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Exploring system leadership in an increasingly academised sector

25 March 2013

Earlier this year we invited a small group of high profile education leaders and policy influencers to join us at the National College in Nottingham to discuss current developments around a self-improving school system and the role of system leaders. We were joined by the senior leaders of a wide range of organisations involved in the academy sector representing both primary and secondary education – from established chains, to new growing sponsor groups, school-led groups to groups led by independent schools.

The education landscape continues to evolve rapidly – the combination of the Government’s reforms of increased autonomy for schools and increased accountability is leading to:

  • a scaling back of the ‘traditional’ middle tier of our education system – the local authority - which means schools are seeking local leadership solutions
  • larger and larger groups of schools as the academy programme continues to expand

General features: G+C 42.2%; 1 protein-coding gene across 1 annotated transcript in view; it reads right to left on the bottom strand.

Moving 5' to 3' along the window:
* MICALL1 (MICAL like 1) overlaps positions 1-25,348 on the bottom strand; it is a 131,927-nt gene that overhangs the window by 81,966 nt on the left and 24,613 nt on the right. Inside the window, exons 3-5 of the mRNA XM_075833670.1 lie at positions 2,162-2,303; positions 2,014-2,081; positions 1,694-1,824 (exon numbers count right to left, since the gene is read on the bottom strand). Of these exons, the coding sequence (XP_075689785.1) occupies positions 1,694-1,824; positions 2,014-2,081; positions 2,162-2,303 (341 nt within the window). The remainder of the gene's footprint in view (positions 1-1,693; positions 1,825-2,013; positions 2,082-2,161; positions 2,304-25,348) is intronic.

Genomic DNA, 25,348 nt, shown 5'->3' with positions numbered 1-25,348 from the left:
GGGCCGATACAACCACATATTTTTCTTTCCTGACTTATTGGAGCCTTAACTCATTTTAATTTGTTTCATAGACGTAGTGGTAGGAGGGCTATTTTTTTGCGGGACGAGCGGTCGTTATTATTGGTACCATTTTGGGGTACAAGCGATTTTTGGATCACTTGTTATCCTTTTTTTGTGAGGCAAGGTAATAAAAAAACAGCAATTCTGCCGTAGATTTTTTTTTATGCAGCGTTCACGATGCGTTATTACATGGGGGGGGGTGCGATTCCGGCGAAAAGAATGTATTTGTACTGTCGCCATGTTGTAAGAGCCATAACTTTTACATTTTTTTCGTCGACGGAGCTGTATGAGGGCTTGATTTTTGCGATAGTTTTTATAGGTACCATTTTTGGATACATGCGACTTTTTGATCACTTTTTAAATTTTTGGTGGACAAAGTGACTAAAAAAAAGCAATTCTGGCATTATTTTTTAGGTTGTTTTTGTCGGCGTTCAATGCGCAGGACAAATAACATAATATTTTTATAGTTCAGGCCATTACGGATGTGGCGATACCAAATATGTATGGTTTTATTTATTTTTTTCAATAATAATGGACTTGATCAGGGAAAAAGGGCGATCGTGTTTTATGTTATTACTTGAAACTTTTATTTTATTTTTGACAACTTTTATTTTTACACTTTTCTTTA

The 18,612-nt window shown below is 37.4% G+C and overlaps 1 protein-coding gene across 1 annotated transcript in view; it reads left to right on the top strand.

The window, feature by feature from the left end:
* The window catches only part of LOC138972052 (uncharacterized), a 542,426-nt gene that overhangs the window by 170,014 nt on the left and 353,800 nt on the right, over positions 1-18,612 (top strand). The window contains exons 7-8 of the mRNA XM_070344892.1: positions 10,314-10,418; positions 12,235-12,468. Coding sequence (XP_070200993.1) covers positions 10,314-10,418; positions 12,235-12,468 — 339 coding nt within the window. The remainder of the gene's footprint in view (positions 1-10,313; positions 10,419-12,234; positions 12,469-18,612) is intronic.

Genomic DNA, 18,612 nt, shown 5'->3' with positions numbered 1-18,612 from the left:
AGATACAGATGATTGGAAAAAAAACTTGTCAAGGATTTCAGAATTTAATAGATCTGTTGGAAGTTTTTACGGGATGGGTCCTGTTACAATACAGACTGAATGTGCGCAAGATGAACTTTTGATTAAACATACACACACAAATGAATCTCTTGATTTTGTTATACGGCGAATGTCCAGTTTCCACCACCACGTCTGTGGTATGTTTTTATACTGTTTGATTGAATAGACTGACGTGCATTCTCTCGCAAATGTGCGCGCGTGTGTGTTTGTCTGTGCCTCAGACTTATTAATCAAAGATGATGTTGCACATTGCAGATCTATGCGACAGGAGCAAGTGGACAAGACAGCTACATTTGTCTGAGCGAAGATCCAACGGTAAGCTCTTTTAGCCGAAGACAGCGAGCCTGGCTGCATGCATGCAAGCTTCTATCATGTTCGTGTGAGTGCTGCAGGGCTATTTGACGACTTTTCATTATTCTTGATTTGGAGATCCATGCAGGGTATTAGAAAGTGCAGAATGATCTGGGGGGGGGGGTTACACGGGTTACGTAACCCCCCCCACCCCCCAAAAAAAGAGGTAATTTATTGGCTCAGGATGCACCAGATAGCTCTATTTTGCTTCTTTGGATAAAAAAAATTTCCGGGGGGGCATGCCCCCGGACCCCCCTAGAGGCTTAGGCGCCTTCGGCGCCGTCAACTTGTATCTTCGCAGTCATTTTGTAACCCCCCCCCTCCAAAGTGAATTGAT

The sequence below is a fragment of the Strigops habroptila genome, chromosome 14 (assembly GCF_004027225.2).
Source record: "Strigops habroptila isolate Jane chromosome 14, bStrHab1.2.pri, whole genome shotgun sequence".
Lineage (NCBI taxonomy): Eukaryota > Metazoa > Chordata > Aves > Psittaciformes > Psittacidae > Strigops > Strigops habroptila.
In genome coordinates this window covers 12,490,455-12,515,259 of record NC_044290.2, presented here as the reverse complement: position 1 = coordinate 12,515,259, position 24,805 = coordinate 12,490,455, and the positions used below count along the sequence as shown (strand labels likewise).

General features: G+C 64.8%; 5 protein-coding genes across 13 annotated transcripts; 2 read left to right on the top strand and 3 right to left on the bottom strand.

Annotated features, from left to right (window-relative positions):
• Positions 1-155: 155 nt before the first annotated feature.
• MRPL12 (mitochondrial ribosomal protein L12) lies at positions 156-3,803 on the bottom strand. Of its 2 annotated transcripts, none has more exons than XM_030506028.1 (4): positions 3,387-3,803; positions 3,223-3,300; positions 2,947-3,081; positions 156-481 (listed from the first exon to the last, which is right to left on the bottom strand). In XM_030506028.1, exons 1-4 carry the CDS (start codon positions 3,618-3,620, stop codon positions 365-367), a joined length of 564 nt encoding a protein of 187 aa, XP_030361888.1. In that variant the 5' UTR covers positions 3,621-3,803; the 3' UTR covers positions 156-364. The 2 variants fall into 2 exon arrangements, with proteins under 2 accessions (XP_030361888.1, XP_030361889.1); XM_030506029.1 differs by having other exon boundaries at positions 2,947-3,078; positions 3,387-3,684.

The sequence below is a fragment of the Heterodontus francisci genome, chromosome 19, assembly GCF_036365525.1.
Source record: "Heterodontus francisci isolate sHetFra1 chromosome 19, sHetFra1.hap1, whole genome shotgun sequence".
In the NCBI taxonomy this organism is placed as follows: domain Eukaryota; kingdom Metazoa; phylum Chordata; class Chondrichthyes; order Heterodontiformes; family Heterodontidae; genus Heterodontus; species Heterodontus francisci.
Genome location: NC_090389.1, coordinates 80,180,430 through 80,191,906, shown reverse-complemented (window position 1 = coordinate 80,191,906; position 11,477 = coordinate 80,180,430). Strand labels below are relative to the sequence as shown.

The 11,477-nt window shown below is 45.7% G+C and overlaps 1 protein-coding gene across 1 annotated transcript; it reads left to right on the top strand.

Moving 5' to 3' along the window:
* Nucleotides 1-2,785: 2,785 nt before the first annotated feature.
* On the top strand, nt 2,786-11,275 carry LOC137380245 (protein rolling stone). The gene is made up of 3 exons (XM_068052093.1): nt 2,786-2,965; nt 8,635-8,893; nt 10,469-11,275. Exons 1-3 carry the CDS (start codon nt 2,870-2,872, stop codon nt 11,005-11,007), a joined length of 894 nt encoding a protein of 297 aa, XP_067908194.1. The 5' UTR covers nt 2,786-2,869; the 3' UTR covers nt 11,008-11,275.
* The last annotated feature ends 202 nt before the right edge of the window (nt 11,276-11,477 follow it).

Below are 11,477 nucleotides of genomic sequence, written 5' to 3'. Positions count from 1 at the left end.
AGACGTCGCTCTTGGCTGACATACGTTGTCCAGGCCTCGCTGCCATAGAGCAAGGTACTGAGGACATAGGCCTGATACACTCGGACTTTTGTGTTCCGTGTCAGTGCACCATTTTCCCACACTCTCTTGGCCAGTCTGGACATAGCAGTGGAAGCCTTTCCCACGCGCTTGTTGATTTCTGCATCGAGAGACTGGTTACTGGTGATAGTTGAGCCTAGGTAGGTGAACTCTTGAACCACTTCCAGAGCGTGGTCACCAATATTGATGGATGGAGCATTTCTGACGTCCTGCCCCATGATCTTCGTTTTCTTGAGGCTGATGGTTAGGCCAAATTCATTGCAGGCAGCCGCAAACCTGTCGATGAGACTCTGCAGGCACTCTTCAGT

• schools being given a greater stake and responsibility in teacher training and teacher education through initiatives such as teaching schools, Schools Direct and the licensing by the National College of middle and senior leader qualifications together with NPQH
  • increased pressure on governing bodies to provide effective support and challenge, in order to maintain and improve education standards whilst ensuring support for senior leaders in dealing with finance, business and estate issues.

The time therefore felt right to explore a number of fundamental questions around system leadership; particularly in the light of an increasingly academised sector. Is ‘system leader’ a useful concept? What is happening on the ground? Are individuals or organisations system leaders? Are the leaders of academy chains the new middle tier? Should the system be left to its own devices to see what replaces the middle tier or should academy chains seize the initiative? What role should teaching schools play? These are just some of the questions that were considered.

We have prepared this paper to share a number of key themes that emerged from our discussions. By publishing this paper we hope it will stimulate serious debate and encourage leaders in the independent state-funded school sector to seize the initiative and shape system leadership and the role of system leaders into the future.

Exploring system leadership in an increasingly academised sector   

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